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Ex-polygamous Sect Members Tour Former Worship Center

Michael Chow
AZ Central

They walked through the same double doors they used to, past the foyer and into the meeting hall — a 10,000-square-foot room with a stage on one end and a pulpit and stadium seating on the other.

The polygamous Fundamentalist Church of Jesus Christ of Latter-Day Saints used to hold services here, in the Leroy S. Johnson Meetinghouse in Colorado City, Ariz. One by one, people have left that church, or were kicked out. Once they were gone, they weren't allowed back inside this building.

That changed for the first time — and in a way, the only time — Saturday. What was the FLDS meetinghouse will soon be remodeled and gain a secular purpose as a community center. The land trust that owns it, the United Effort Plan, held an open house to give everyone a final chance to see the building as it was.

"It was the gathering spot," send Wendell Nielsen, a former first counselor to FLDS President Warren Jeffs. Nielsen, before he served a sentence in Texas for bigamy, led services in the meetinghouse in 2009 and 2010.

A few steps away from the pulpit Saturday, Nielsen reminisced about the church services, plays, dances and funerals that were held here.

Everyone walked through the building taking a look at the changes the FLDS made over the years. In one corner room, painted white, was a baptismal font. It's constructed from stainless steel and hard white plastic and is far more industrial looking than those found in temples operated by The Church of Jesus Christ of Latter-day Saints, which officially abandoned polygamy in 1890.

"It seems like a distant memory now," he said.

The memories aren't good for everyone. Jeffs and his chosen men would use meetings here to evict people or give orders about what followers could wear, eat or whom they could see. As Nielsen stood behind the pulpit one last time Saturday, former FLDS members on the meeting hall floor could be heard discussing how angry they still were at him for executing Jeffs' directives.

Nielsen said he hadn't been in the meetinghouse in 10 years. Other visitors said they had been shut out of the building longer than that.

Andrew Chatwin, a former FLDS member who has worked with private investigators to document the crimes committed by the FLDS, showed a few men a secret door built into cabinets. The door leads to a ladder going to the attic. The ceiling of the attic was lined with ethernet cable and other wiring for the camera system that is connected to the meetinghouse.

In a room next to the lobby sat copy machines and stacks of printer paper, envelopes and U.S. post office mail crates. It's believed the FLDS used the room to publish Jeffs' writings and mail them to libraries and politicians across the country.

The meetinghouse was named for the president and prophet of the group that became the FLDS. Leroy S. Johnson died in 1986 as the meetinghouse was under construction. His funeral was the first big event held in the building. Many here still refer to it as "The LSJ."

The LSJ was a house of worship the same way the Bada Bing was a strip club on "The Sopranos." Former FLDS members have testified in various courts about how leaders ran many of the sect's activities out of backrooms in the building.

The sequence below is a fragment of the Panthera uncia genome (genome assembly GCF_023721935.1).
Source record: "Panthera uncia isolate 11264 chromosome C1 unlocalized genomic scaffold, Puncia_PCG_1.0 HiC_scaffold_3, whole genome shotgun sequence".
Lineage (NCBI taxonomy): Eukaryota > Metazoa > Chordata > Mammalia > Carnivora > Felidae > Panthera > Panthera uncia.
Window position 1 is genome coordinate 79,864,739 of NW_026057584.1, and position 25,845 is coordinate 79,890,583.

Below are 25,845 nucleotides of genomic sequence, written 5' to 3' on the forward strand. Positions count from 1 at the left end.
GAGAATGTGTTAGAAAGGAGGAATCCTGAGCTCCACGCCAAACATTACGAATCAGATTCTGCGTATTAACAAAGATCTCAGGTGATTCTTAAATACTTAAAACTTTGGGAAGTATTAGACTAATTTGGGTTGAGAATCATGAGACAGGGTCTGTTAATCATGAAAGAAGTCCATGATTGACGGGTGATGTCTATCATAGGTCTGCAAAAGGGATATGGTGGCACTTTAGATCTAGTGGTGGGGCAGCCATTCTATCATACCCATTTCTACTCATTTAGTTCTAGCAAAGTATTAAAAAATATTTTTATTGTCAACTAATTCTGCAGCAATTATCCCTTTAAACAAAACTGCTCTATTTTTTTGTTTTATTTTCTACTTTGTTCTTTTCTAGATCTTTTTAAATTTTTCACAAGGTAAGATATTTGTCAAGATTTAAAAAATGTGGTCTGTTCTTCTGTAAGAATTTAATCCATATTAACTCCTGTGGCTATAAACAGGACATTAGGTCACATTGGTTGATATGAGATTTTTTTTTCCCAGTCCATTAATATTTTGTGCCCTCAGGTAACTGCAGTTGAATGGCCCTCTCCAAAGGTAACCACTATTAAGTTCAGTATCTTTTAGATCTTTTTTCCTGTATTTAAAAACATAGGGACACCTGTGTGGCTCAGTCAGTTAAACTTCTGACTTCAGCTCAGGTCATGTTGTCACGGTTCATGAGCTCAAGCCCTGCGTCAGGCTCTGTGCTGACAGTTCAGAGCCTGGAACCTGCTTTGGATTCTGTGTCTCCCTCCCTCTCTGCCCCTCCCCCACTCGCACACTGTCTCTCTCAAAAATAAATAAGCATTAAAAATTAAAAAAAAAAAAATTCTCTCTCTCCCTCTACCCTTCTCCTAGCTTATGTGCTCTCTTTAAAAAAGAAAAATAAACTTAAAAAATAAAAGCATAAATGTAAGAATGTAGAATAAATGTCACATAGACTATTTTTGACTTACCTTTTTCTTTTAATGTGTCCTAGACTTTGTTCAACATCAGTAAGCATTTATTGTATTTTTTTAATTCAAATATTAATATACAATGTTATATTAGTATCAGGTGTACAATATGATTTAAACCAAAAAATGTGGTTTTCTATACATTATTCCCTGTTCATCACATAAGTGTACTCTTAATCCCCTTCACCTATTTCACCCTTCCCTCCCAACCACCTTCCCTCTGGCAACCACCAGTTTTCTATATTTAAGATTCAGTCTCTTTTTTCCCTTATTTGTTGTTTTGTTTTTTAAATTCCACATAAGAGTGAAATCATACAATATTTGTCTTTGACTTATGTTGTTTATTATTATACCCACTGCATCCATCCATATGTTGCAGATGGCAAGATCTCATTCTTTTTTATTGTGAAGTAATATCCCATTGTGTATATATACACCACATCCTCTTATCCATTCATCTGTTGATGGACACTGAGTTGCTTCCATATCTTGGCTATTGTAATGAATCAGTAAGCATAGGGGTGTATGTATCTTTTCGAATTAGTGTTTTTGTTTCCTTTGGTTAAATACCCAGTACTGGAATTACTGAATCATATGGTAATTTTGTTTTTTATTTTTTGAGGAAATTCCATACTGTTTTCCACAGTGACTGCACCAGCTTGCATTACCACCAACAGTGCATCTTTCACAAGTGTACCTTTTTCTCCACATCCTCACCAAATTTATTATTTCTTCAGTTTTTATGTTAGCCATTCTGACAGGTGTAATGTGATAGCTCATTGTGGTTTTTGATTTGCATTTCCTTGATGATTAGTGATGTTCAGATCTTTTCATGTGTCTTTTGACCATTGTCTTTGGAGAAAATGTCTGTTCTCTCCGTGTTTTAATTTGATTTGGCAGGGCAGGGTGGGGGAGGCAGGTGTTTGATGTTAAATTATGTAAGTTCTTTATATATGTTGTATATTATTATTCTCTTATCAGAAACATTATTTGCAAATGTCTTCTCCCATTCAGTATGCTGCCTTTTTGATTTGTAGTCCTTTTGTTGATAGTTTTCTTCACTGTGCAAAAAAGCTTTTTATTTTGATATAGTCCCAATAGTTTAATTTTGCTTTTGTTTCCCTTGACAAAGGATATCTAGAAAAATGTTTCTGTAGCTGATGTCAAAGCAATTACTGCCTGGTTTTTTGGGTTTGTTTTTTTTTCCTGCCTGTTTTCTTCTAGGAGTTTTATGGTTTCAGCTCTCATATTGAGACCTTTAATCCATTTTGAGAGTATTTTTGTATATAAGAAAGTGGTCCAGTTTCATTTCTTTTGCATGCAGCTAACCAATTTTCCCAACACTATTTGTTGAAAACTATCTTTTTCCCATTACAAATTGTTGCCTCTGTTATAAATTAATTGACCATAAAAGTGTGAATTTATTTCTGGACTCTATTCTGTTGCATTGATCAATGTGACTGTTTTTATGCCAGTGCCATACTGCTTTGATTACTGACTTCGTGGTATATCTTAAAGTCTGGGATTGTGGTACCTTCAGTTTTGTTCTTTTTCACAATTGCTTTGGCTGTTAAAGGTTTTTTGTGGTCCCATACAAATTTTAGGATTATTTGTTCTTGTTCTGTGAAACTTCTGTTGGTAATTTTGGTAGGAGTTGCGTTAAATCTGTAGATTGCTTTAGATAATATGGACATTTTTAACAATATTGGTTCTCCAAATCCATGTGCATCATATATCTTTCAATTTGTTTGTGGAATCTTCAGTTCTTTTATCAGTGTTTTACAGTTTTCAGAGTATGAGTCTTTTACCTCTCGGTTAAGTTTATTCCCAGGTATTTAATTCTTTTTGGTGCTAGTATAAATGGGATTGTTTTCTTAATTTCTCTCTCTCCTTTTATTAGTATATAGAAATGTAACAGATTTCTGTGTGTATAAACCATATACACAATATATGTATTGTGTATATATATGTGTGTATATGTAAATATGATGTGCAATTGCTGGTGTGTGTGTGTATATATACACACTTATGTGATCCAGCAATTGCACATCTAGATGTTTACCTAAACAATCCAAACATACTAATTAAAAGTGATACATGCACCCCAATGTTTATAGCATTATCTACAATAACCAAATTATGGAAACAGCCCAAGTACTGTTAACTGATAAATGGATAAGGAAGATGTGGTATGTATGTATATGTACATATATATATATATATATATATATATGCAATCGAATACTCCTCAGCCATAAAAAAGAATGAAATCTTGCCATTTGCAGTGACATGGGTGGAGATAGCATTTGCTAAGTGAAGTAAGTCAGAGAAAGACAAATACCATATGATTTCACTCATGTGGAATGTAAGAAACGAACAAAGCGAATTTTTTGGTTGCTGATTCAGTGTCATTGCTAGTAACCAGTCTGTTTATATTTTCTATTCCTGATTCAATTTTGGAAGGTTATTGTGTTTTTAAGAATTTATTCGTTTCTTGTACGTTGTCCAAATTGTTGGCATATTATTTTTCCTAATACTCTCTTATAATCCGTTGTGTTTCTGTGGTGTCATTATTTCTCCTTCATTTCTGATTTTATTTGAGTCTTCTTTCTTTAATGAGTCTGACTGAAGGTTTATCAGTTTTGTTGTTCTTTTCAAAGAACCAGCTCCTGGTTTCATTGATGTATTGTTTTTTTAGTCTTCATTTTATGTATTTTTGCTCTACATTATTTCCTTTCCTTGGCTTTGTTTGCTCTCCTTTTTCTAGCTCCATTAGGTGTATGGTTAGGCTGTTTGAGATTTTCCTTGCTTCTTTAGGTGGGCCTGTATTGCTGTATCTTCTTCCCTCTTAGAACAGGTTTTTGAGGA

There was a control room where a security force, known as "The God Squad," monitored cameras all over Short Creek (the collective name given to the border towns of Hildale, Utah, and Colorado City) to watch for a raid by law enforcement and to monitor the interactions of FLDS members. In 2006, the FBI arrived to serve subpoenas on Lyle Jeffs, brother of the president, and other men. The FLDS had prepared for such an eventuality. Jeffs fled to the basement, hopped on an ATV, drove up a ramp and away from the agents.

The meetinghouse was owned by the United Effort Plan. The state of Utah seized the trust in 2005 out of concerns FLDS President Warren Jeffs was mismanaging it and putting people at risk of losing their homes. For 13 years, the trust's managers made no effort to take control of the meetinghouse from the FLDS. That changed in 2018. The FLDS stopped using and maintaining the building. The trust then formally evicted the sect.

The trust plans to partition the meeting hall. The side with a stage will become a performance center. On the other side of a forthcoming wall will be a basketball court. A curtain will cover the pulpit and the stadium seating where the FLDS choir would sit.

Simeon Holm, 45, said when he was a teenager, and still a member of the FLDS, he poured concrete, installed tile and painted white pillars in the LSJ. Kids were pulled out of school to provide the labor, he said. Holm believes returning the meetinghouse to the community is the right thing to do.

"Everybody deserves a piece of this building," Holm said.

Rolene Knudson said she was 10 years old when she would help bring meals to the men and boys constructing the building. Making the LSJ into a community center, in a way, is to return it to its original purpose, she said.

"How this community was built was being able to communicate with each other and hang out together," Knudson said.

No faithful FLDS members were at the open house. Instead, they were down the street at the opening of Short Creek Cottage. It's a charity selling baked goods and homemade clothing and souvenirs to benefit FLDS and other people in Short Creek.

Esther Bistline, one of the few remaining FLDS members in Short Creek, said it was painful to see the meetinghouse lose its religious purpose.

"It was the only place we had that was for our services," Bistline said. "It was built for our services."

She didn't see a scenario where she would go back inside the LSJ.

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